Everything in Black Panther is so wonderfully explored and the mythos of this world is established in such a brilliant way that you buy into everything. Grounded in its sense of place, Black Panther‘s themes are woven seamlessly into the world Coogler has created. His cast is pitch perfect and his script is tight and laser focused. The sheer attention to detail put into this film is astounding. Much like Marvel films of the past, it is crafted with its own wholly unique setting and style.

Black Panther isn’t without its flaws. Like any superhero film, it suffers from the tried and true three act structure that ultimately plays into a sometimes underwhelming final confrontation between the Black Panther and Killmonger. Though it never loses the overall emotional stakes the film has set up, the final fight between the two of them seems to wrap up in a timely fashion. Though, the moments that follow do bring that level of gravitas back to the film. Even with some of the films more stunning visuals, it does falter with some sloppy CGI work at points. Despite that, the film is paced very well. Even when some of the fight scenes get a bit overextended, it is never boring.

What is perhaps most impressive about Black Panther, is that it feels unique in its substantiveness. The film heavily plays into the spirituality of African culture. That spirituality is the backbone of T’Challa. The heavy importance placed on ancestral approval is a theme in the film, but it is up to him to decide what kind of king he wants to be. When some revelations come forth, T’Challa has to decide his own path. Though that concept feels familiar, Coogler is able subvert the usual tropes that come along with self-discovery in film. In fact, Black Panther as a whole is transcendent of the genre of comic book adaptations. Also to its credit, it isn’t excessively tied in with the larger Marvel universe in play, ultimately proving, Coogler was able to tell his own story without reminding fans of Iron Man or Captain America.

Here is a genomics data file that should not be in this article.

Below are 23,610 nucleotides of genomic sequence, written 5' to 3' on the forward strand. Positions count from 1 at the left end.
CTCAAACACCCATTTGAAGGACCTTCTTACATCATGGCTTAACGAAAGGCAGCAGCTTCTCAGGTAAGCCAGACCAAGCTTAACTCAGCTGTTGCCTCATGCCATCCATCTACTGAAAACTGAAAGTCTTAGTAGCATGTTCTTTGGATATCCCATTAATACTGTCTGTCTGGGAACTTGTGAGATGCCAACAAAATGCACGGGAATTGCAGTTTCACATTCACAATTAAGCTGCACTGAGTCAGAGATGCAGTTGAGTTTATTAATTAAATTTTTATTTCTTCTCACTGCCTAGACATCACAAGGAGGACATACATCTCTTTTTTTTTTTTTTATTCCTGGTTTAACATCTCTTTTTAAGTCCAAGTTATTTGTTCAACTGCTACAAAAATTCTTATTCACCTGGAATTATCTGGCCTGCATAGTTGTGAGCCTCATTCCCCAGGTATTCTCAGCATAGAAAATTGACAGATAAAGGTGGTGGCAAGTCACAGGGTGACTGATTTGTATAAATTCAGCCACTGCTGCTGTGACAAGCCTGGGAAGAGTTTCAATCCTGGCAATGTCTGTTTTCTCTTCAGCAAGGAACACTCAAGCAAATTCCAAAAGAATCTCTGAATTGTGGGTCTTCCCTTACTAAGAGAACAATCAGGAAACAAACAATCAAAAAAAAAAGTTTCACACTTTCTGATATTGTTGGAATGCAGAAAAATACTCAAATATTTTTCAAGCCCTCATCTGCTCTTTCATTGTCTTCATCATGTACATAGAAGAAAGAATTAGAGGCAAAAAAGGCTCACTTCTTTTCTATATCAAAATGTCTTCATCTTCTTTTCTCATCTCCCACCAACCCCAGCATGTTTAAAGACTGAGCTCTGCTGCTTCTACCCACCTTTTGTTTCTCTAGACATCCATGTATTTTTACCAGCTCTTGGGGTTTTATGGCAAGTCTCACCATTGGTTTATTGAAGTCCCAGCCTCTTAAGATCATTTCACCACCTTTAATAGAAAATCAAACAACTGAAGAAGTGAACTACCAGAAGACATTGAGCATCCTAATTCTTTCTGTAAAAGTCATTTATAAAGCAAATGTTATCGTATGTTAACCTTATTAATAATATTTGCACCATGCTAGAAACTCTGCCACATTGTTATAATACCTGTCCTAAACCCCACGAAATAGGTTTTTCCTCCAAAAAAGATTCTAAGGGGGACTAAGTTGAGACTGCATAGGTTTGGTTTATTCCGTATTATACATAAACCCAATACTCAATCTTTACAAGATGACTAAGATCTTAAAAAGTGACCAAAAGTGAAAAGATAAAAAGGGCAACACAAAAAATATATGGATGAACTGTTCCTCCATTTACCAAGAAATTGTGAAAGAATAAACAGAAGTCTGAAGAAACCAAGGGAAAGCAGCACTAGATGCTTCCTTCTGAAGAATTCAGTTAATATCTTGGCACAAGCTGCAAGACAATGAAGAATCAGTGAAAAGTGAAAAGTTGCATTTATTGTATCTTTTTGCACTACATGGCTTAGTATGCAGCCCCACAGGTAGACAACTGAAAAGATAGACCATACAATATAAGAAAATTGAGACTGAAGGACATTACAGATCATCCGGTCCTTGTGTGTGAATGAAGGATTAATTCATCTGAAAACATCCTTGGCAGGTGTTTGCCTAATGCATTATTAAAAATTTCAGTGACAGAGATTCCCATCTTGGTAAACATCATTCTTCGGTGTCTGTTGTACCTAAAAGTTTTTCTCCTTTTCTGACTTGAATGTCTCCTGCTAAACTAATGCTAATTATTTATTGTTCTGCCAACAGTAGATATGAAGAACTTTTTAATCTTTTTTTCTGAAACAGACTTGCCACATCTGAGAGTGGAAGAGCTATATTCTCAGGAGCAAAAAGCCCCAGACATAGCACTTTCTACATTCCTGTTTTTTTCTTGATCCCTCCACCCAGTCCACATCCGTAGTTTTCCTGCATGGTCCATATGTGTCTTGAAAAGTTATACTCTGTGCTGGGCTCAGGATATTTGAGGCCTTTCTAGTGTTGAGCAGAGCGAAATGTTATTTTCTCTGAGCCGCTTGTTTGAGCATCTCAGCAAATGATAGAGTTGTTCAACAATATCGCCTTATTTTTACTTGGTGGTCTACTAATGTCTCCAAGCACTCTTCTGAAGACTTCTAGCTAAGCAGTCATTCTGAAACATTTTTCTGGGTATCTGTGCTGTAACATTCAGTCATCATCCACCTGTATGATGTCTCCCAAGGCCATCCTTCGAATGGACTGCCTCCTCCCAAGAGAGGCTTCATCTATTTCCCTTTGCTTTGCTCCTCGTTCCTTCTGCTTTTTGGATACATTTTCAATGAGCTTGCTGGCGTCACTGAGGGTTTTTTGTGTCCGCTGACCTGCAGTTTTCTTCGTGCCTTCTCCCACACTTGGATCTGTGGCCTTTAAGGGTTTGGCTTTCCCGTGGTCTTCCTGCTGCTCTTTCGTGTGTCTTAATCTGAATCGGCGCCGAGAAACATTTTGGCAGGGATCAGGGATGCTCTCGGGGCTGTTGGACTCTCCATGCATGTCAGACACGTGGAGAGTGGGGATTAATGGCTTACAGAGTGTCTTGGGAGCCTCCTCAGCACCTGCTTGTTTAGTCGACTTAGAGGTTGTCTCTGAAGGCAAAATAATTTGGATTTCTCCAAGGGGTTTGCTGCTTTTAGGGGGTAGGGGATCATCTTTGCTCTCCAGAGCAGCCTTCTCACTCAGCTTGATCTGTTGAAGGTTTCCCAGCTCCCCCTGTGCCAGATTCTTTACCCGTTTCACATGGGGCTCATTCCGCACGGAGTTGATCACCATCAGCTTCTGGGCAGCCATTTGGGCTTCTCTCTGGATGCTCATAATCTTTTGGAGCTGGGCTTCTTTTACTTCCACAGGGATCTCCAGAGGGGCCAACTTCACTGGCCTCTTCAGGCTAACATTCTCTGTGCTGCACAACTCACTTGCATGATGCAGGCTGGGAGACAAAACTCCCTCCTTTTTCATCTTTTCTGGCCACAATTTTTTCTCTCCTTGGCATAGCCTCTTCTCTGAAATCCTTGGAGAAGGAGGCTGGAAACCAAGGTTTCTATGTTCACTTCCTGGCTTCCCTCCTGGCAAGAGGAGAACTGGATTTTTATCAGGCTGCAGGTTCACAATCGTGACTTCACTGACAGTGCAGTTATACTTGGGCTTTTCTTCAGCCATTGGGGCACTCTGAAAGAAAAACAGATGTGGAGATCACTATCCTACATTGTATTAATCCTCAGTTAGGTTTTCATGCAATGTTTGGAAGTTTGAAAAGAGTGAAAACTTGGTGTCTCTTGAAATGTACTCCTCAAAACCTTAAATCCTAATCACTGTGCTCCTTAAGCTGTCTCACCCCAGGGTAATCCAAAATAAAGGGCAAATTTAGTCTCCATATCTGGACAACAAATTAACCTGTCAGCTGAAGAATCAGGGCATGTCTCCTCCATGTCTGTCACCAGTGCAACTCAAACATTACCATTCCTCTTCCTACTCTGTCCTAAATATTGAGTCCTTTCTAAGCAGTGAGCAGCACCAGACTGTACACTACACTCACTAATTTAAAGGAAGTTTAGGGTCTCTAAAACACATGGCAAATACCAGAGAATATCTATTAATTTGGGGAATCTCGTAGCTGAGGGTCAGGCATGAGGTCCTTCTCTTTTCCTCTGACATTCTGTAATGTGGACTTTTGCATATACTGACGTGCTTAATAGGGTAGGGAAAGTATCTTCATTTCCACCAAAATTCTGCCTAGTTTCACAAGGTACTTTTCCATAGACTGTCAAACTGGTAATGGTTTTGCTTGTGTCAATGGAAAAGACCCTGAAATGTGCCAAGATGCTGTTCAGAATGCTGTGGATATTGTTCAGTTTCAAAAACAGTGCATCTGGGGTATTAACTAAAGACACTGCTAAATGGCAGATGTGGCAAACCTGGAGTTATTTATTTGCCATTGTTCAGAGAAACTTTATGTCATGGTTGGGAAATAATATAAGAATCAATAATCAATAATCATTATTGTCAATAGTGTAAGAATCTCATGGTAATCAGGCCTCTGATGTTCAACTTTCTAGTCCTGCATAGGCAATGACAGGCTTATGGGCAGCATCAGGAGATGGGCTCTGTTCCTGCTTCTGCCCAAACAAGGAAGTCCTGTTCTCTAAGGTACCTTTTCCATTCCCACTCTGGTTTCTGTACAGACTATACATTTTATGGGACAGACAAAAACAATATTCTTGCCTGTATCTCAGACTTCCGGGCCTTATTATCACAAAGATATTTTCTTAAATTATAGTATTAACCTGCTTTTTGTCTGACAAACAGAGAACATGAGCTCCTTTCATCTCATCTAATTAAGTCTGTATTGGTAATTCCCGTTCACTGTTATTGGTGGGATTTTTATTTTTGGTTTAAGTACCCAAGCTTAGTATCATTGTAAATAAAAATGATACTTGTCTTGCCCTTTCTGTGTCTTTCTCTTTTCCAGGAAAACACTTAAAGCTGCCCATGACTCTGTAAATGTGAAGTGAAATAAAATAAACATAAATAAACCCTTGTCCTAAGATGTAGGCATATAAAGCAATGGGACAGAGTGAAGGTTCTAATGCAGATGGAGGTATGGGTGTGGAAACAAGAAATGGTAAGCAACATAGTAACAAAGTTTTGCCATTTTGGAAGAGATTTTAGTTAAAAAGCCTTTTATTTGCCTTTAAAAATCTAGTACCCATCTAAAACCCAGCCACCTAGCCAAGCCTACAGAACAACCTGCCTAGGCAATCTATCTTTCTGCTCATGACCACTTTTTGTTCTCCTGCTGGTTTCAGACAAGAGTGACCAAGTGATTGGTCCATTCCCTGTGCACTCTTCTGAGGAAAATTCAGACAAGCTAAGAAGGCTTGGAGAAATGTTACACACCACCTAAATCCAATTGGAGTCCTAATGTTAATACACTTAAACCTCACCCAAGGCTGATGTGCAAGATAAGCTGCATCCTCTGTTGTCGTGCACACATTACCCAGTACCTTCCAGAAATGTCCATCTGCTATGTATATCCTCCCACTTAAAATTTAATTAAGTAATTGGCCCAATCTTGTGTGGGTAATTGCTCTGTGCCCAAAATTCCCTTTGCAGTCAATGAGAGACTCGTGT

The world of Black Panther and its characters feel lived in. That is what gives the film its authenticity. You don’t have to see the things Killmonger has done to know he is a major threat. The film doesn’t waste time over explaining the history of its characters. In its continuing trust of diverse auteurs and favoring of storytelling over blockbuster action, Marvel Studios has effectively created a new version of those blockbusters. It has the glossy action, but is eclipsed by the emotional heft of an indie drama. Black Panther is poised to be a cultural milestone. But overall, it is one of Marvel’s very best.


Black_Panther_Theatrical_Poster.jpg“Black Panther”
Grade: A-

Cast: Chadwick Boseman, Michael B. Jordan, Lupita Nyong’o, Letitia Wright, Angela Bassett, Daniel Kaluuya, Sterling K. Brown, Forest Whitaker, Martin Freeman, Andy Serkis.
Ryan Coogler
134 minutes
PG-13 (for prolonged sequences of action violence, and a brief rude gesture)